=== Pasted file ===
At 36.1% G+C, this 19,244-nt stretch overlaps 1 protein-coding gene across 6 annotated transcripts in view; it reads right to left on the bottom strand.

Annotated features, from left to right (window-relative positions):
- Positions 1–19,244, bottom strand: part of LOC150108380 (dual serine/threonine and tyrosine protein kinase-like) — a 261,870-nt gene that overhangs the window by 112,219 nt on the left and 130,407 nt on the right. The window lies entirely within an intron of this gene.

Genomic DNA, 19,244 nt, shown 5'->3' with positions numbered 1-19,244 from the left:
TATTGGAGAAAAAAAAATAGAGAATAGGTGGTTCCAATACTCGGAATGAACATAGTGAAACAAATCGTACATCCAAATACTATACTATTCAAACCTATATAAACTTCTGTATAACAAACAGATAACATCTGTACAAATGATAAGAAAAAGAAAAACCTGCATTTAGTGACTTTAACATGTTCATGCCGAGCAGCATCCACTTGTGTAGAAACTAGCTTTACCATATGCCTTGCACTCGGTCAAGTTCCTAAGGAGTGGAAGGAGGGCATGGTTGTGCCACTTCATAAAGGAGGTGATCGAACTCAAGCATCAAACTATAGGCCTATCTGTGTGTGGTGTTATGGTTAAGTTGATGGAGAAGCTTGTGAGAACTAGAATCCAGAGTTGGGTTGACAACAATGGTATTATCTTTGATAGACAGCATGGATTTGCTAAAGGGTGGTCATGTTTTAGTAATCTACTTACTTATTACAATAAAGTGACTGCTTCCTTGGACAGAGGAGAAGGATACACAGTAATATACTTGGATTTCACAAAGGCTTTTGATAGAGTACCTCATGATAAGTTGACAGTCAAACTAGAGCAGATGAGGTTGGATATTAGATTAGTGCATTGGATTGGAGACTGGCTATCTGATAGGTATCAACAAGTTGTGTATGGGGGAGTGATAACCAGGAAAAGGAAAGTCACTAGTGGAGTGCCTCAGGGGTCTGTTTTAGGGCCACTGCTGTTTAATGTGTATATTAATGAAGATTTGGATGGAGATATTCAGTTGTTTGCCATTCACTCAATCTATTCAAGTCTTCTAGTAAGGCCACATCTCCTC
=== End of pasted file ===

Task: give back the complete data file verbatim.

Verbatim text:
At 36.1% G+C, this 19,244-nt stretch overlaps 1 protein-coding gene across 6 annotated transcripts in view; it reads right to left on the bottom strand.

Annotated features, from left to right (window-relative positions):
- Positions 1–19,244, bottom strand: part of LOC150108380 (dual serine/threonine and tyrosine protein kinase-like) — a 261,870-nt gene that overhangs the window by 112,219 nt on the left and 130,407 nt on the right. The window lies entirely within an intron of this gene.

Genomic DNA, 19,244 nt, shown 5'->3' with positions numbered 1-19,244 from the left:
TATTGGAGAAAAAAAAATAGAGAATAGGTGGTTCCAATACTCGGAATGAACATAGTGAAACAAATCGTACATCCAAATACTATACTATTCAAACCTATATAAACTTCTGTATAACAAACAGATAACATCTGTACAAATGATAAGAAAAAGAAAAACCTGCATTTAGTGACTTTAACATGTTCATGCCGAGCAGCATCCACTTGTGTAGAAACTAGCTTTACCATATGCCTTGCACTCGGTCAAGTTCCTAAGGAGTGGAAGGAGGGCATGGTTGTGCCACTTCATAAAGGAGGTGATCGAACTCAAGCATCAAACTATAGGCCTATCTGTGTGTGGTGTTATGGTTAAGTTGATGGAGAAGCTTGTGAGAACTAGAATCCAGAGTTGGGTTGACAACAATGGTATTATCTTTGATAGACAGCATGGATTTGCTAAAGGGTGGTCATGTTTTAGTAATCTACTTACTTATTACAATAAAGTGACTGCTTCCTTGGACAGAGGAGAAGGATACACAGTAATATACTTGGATTTCACAAAGGCTTTTGATAGAGTACCTCATGATAAGTTGACAGTCAAACTAGAGCAGATGAGGTTGGATATTAGATTAGTGCATTGGATTGGAGACTGGCTATCTGATAGGTATCAACAAGTTGTGTATGGGGGAGTGATAACCAGGAAAAGGAAAGTCACTAGTGGAGTGCCTCAGGGGTCTGTTTTAGGGCCACTGCTGTTTAATGTGTATATTAATGAAGATTTGGATGGAGATATTCAGTTGTTTGCCATTCACTCAATCTATTCAAGTCTTCTAGTAAGGCCACATCTCCTC